News – 12.08.2021

Procopé & Hornborg Employment blog: Timing of the employer’s decision to hire new employees is crucial to the application of re-employment obligation

Employees smiling on the balcony

The Supreme Court of Finland gave an important ruling (KKO 2021:47) concerning whether the employer had breached its obligation to re-employ its former employee by hiring a new employee to perform similar work shortly after the claimant’s re-employment period had ended. The employee’s claim was based on the allegation that the employer was aware of the need for new labor already during the re-employment period. In addition, the employee claimed that he had privilege over the other employees to the work in question compared to other laid off employees. The Supreme Court ultimately ruled that the employer had not breached its re-employment obligation. A defining factor was the timing when the employer became aware of the need of new labor and decided to hire new employees.

Re-employment obligation according to the Employment Contracts Act

According to Chapter 6, Section 6 of the Finnish Employment Contracts Act, an employer shall offer work to its former employee still seeking work via the unemployment office if this employee’s employment relationship has been terminated for financial or production related reasons and the employer need new employees within four months of the termination of employment to perform same or similar work that the redundant employee had been performing.

Background of the case

The claimant had been laid off for financial and production related reasons. Following the end of the re-employment period, the employer had hired new employees to perform similar work. The case concerned if the employer had circumvented its re-employment obligation by taking on new employees right after the re-employment and whether the employer knew about the need for labor already during the re-employment period.

The District Court held that the employer had not breached its re-employment obligation. Accordingly, an employer does not breach its re-employment obligation by concluding fixed-term employment contracts during the re-employment period if it simultaneously still employs the claimant. In addition, the mere fact that another employee chooses to resign during other’s re-employment period does not constitute an obligation for the employer to enter a new contract with anyone. The employer violates its re-employment obligation only when it chooses to hire an employee and, in taking on recruitment activities during the re-employment period, fails to provide work to the employees dismissed.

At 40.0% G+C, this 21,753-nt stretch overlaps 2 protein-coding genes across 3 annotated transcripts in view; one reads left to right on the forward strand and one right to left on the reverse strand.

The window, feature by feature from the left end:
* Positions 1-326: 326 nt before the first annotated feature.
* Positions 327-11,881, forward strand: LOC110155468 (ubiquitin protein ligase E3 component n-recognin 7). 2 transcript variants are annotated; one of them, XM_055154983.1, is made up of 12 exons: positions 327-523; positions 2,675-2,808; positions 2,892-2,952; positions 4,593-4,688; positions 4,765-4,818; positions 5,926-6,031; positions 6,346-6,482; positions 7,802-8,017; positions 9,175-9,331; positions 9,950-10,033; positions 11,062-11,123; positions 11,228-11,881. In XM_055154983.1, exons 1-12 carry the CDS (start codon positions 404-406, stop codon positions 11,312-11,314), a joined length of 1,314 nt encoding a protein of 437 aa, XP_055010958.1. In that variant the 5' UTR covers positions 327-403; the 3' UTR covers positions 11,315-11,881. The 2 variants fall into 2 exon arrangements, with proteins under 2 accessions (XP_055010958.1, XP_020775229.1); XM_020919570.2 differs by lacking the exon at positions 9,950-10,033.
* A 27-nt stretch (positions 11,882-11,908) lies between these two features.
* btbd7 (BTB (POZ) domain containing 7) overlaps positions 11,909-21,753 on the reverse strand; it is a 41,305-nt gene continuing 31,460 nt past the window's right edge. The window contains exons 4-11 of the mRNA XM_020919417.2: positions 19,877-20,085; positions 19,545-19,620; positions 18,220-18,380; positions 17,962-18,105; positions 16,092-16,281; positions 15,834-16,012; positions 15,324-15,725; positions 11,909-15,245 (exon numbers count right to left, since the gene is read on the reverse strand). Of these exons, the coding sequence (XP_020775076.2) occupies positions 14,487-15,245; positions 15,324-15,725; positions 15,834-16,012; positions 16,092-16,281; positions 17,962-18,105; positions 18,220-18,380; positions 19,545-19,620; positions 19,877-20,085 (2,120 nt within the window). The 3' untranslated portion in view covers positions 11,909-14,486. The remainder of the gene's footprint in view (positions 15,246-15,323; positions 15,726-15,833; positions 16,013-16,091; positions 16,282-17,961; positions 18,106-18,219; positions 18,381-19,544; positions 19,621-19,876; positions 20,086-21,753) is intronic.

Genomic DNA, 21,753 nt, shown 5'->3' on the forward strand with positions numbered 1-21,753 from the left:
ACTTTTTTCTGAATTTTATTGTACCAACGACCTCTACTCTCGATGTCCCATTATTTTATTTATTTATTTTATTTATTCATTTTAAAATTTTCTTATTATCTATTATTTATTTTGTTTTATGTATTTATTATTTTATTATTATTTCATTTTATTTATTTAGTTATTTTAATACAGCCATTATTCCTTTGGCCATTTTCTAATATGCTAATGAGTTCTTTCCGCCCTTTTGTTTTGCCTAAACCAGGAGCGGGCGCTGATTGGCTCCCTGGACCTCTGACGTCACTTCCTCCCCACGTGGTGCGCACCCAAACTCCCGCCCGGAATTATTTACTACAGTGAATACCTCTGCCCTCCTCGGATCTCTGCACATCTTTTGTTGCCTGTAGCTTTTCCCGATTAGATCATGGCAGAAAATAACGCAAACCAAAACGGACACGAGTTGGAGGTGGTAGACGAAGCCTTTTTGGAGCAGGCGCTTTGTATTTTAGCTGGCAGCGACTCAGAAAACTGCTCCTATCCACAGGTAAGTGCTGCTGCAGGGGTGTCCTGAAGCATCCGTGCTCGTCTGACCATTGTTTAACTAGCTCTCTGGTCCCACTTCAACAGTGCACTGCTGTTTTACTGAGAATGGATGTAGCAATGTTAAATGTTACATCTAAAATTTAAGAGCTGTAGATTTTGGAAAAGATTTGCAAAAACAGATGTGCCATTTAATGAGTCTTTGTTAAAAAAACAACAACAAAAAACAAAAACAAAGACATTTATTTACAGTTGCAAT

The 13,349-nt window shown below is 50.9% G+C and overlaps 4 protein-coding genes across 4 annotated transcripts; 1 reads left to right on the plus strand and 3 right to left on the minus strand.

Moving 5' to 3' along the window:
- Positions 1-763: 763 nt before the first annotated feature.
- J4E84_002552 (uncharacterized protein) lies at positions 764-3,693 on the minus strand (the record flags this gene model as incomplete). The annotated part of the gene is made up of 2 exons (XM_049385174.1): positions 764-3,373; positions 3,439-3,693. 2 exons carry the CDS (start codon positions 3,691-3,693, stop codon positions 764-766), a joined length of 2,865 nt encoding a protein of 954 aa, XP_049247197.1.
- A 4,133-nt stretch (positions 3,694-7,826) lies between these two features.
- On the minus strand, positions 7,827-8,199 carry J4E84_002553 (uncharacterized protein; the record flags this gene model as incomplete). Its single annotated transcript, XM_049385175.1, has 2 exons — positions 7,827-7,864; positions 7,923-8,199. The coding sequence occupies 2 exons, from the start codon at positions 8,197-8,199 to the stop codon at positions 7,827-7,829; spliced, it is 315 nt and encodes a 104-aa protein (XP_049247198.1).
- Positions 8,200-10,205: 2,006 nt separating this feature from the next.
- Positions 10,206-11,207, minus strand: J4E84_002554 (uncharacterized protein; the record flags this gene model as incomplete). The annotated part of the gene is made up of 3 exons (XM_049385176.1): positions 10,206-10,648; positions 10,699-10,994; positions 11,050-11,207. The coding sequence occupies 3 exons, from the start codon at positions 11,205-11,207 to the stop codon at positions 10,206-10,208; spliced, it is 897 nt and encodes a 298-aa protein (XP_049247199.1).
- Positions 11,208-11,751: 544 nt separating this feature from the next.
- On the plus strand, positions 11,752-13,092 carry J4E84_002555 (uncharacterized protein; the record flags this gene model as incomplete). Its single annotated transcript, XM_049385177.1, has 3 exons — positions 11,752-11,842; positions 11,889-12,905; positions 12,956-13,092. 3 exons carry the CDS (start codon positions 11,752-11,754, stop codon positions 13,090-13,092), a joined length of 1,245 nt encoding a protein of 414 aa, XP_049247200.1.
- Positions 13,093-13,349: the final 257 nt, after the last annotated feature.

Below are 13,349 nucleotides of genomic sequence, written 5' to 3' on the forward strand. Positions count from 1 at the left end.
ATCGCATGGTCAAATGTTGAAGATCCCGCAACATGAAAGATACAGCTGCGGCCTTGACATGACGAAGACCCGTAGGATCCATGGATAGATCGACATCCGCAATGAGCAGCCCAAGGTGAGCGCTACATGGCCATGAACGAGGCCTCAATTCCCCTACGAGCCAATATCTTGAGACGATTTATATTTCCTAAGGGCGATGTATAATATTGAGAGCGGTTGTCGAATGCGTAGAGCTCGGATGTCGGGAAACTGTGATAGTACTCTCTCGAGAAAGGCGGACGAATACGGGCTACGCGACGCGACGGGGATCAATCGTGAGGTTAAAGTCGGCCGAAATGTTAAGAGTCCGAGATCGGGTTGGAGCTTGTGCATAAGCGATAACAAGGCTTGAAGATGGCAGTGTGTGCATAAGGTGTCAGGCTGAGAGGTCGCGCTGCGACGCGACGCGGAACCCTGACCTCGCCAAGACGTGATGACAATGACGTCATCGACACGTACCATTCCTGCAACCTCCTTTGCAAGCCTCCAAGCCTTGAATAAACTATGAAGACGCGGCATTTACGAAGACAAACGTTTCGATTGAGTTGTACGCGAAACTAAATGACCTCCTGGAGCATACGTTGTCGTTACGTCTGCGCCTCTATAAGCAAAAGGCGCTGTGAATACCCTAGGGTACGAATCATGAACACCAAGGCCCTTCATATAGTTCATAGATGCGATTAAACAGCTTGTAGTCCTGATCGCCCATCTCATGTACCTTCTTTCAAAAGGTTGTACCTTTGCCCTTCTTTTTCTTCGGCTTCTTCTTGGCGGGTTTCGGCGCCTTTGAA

The Court of Appeal revised and obliged the employer to pay damages to the employee for breaching its re-employment obligation. The Court of Appeal held that the employer had known about the need for labor already during the re-employment period, and the mere fact that the actual decision-making was postponed to the time after the re-employment period, did not relieve the employer from its obligation to provide work. Accordingly, the employer should have reacted to the changes in workforce as soon as they came to the employer’s knowledge, despite the company’s management being on their summer holidays at the time.

The Supreme Court’s judgement

The Supreme Court held that an employer has the right to decide whether and when it reacts to the changes in workforce by hiring new employees. A mere need or alleged need for workforce does not oblige the employer to hire new employees. In this case, the employer could effectively react to the need for labor only after the claimant’s re-employment period. The fact that certain changes came to the employer’s attention already during the claimant’s re-employment period did not preclude the employer from postponing the decision-making process. Accordingly, the employer has the right to use sufficient time to ensure that it has reasonable grounds for terminating an employment relationship before acting on it. In addition, the Supreme Court held that, compared to other laid off employees, the claimant did not have privilege over the open positions with the employer, and the employer could effectively transfer another employee to this position without violating the provisions of re-employment.

The take-away

KKO 2021:47 is an important ruling for determining the dimensions of re-employment obligation. Accordingly, an employer’s hypothetic capability to predict the continuation of the need for labor is insufficient to indicate that an employer is circumventing its re-employment obligation. The judgement also reaffirmed the view already adopted by the Supreme Court that transferring an employee in connection with other business restructuring procedures can also be carried out during the re-employment period without violating the re-employment obligation as the employer has stronger obligation to provide work for its current employees (see also KKO 2010:43).

The judgement also reaffirmed that there is no order of preference between employees in the context of re-employment. Instead, the employer is allowed to decide which employee is to be re-employed if the decision is in line with equal treatment and non-discriminatory. However, the employer may not artificially postpone hiring new employees to the period after the re-employment period. This may be the case if the need for new employees is clear already at the time of the re-employment period, although practical arrangements for hiring new employees are made only after the time of re-employment period. The right to be re-employed is a compelling right, i.e., it cannot be agreed upon to the detriment of the employee.